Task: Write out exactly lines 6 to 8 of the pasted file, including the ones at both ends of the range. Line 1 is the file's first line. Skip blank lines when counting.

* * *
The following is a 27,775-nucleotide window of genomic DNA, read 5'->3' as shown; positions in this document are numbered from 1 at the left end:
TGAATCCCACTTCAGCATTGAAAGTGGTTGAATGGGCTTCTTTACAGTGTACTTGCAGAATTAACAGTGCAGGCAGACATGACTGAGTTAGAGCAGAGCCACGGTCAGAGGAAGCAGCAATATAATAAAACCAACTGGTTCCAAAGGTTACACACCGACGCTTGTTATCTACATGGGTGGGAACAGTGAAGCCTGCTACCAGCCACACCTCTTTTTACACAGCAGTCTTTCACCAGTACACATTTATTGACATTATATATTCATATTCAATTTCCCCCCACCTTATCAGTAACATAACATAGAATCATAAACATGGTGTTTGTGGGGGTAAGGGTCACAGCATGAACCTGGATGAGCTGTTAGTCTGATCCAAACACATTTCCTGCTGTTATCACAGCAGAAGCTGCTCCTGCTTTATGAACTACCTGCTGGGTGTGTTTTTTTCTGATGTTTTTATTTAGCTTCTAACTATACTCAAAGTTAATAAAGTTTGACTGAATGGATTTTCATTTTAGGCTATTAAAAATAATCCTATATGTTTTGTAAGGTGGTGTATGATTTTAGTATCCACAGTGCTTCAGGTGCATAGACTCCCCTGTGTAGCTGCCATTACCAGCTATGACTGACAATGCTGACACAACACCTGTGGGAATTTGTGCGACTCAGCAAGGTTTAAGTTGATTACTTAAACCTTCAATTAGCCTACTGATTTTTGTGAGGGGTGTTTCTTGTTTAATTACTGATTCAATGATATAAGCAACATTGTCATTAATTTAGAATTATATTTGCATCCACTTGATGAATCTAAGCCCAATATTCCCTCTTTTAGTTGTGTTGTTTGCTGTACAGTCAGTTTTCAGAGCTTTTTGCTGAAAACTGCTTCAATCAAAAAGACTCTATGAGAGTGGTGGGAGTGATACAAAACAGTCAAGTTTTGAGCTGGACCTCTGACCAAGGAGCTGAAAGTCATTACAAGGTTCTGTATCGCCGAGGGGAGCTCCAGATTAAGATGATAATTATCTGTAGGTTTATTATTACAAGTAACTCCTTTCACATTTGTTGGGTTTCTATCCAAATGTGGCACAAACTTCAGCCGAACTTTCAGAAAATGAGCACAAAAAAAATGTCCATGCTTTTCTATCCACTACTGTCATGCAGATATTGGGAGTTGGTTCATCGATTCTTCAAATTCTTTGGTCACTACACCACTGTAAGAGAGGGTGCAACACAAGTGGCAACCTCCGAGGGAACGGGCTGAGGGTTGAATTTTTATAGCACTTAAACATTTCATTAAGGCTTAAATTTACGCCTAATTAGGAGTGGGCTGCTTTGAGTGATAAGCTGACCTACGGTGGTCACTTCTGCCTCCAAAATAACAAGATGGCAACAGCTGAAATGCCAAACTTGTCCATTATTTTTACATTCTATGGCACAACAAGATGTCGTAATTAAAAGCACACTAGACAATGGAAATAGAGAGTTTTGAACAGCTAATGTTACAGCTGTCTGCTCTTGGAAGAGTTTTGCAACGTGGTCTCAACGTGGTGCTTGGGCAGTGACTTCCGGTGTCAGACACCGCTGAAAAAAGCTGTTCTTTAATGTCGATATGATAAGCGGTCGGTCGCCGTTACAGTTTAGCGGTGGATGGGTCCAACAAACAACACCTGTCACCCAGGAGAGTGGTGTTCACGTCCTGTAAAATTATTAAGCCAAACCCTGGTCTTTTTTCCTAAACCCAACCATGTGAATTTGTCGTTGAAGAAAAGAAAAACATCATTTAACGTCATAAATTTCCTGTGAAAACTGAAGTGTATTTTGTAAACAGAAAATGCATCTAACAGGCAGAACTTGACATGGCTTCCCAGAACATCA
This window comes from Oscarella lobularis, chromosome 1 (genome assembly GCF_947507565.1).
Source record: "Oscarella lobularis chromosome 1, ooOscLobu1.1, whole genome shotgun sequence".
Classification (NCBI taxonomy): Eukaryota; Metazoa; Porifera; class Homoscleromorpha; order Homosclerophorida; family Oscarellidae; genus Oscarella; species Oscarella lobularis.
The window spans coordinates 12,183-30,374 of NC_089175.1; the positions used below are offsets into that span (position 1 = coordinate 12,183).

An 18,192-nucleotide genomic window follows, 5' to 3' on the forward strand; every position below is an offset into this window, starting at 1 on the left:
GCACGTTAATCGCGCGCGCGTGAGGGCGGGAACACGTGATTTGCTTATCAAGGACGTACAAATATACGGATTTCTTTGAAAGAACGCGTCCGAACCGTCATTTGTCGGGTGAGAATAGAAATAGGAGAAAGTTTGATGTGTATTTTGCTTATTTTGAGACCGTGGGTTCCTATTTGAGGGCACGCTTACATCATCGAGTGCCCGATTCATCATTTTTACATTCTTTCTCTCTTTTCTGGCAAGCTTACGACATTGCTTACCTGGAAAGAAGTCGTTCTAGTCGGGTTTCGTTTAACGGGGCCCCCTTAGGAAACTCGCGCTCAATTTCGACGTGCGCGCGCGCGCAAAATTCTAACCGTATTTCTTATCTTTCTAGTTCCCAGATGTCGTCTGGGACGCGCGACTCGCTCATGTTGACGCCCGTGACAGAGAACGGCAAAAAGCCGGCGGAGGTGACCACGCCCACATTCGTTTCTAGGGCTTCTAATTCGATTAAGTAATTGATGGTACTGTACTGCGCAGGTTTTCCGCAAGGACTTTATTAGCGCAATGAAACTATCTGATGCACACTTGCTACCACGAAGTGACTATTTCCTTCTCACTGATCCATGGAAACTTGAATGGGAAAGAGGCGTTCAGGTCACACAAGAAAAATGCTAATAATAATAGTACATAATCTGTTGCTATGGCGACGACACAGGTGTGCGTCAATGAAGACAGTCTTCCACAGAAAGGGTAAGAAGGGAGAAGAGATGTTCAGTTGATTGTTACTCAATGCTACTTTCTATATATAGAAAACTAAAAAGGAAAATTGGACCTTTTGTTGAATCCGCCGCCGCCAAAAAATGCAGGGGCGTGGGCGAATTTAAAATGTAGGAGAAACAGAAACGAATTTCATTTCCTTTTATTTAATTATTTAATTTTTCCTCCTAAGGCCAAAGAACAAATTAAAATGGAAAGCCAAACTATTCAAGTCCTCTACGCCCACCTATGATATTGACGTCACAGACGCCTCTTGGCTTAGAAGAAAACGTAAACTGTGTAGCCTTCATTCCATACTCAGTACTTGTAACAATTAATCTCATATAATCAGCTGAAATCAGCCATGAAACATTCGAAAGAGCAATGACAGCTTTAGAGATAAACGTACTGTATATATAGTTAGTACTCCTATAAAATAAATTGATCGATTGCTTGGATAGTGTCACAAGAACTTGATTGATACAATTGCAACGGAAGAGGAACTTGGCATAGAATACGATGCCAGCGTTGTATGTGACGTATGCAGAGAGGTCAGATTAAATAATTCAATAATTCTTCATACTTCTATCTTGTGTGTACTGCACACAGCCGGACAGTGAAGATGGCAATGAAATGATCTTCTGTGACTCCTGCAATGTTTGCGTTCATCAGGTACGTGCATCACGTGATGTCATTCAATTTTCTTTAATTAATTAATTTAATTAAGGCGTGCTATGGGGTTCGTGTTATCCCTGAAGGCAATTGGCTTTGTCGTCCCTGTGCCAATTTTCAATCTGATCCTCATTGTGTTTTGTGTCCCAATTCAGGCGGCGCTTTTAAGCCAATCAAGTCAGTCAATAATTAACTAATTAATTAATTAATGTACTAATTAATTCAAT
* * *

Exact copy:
The window spans coordinates 12,183-30,374 of NC_089175.1; the positions used below are offsets into that span (position 1 = coordinate 12,183).

An 18,192-nucleotide genomic window follows, 5' to 3' on the forward strand; every position below is an offset into this window, starting at 1 on the left:
GCACGTTAATCGCGCGCGCGTGAGGGCGGGAACACGTGATTTGCTTATCAAGGACGTACAAATATACGGATTTCTTTGAAAGAACGCGTCCGAACCGTCATTTGTCGGGTGAGAATAGAAATAGGAGAAAGTTTGATGTGTATTTTGCTTATTTTGAGACCGTGGGTTCCTATTTGAGGGCACGCTTACATCATCGAGTGCCCGATTCATCATTTTTACATTCTTTCTCTCTTTTCTGGCAAGCTTACGACATTGCTTACCTGGAAAGAAGTCGTTCTAGTCGGGTTTCGTTTAACGGGGCCCCCTTAGGAAACTCGCGCTCAATTTCGACGTGCGCGCGCGCGCAAAATTCTAACCGTATTTCTTATCTTTCTAGTTCCCAGATGTCGTCTGGGACGCGCGACTCGCTCATGTTGACGCCCGTGACAGAGAACGGCAAAAAGCCGGCGGAGGTGACCACGCCCACATTCGTTTCTAGGGCTTCTAATTCGATTAAGTAATTGATGGTACTGTACTGCGCAGGTTTTCCGCAAGGACTTTATTAGCGCAATGAAACTATCTGATGCACACTTGCTACCACGAAGTGACTATTTCCTTCTCACTGATCCATGGAAACTTGAATGGGAAAGAGGCGTTCAGGTCACACAAGAAAAATGCTAATAATAATAGTACATAATCTGTTGCTATGGCGACGACACAGGTGTGCGTCAATGAAGACAGTCTTCCACAGAAAGGGTAAGAAGGGAGAAGAGATGTTCAGTTGATTGTTACTCAATGCTACTTTCTATATATAGAAAACTAAAAAGGAAAATTGGACCTTTTGTTGAATCCGCCGCCGCCAAAAAATGCAGGGGCGTGGGCGAATTTAAAATGTAGGAGAAACAGAAACGAATTTCATTTCCTTTTATTTAATTATTTAATTTTTCCTCCTAAGGCCAAAGAACAAATTAAAATGGAAAGCCAAACTATTCAAGTCCTCTACGCCCACCTATGATATTGACGTCACAGACGCCTCTTGGCTTAGAAGAAAACGTAAACTGTGTAGCCTTCATTCCATACTCAGTACTTGTAACAATTAATCTCATATAATCAGCTGAAATCAGCCATGAAACATTCGAAAGAGCAATGACAGCTTTAGAGATAAACGTACTGTATATATAGTTAGTACTCCTATAAAATAAATTGATCGATTGCTTGGATAGTGTCACAAGAACTTGATTGATACAATTGCAACGGAAGAGGAACTTGGCATAGAATACGATGCCAGCGTTGTATGTGACGTATGCAGAGAGGTCAGATTAAATAATTCAATAATTCTTCATACTTCTATCTTGTGTGTACTGCACACAGCCGGACAGTGAAGATGGCAATGAAATGATCTTCTGTGACTCCTGCAATGTTTGCGTTCATCAGGTACGTGCATCACGTGATGTCATTCAATTTTCTTTAATTAATTAATTTAATTAAGGCGTGCTATGGGGTTCGTGTTATCCCTGAAGGCAATTGGCTTTGTCGTCCCTGTGCCAATTTTCAATCTGATCCTCATTGTGTTTTGTGTCCCAATTCAGGCGGCGCTTTTAAGCCAATCAAGTCAGTCAATAATTAACTAATTAATTAATTAATGTACTAATTAATTCAAT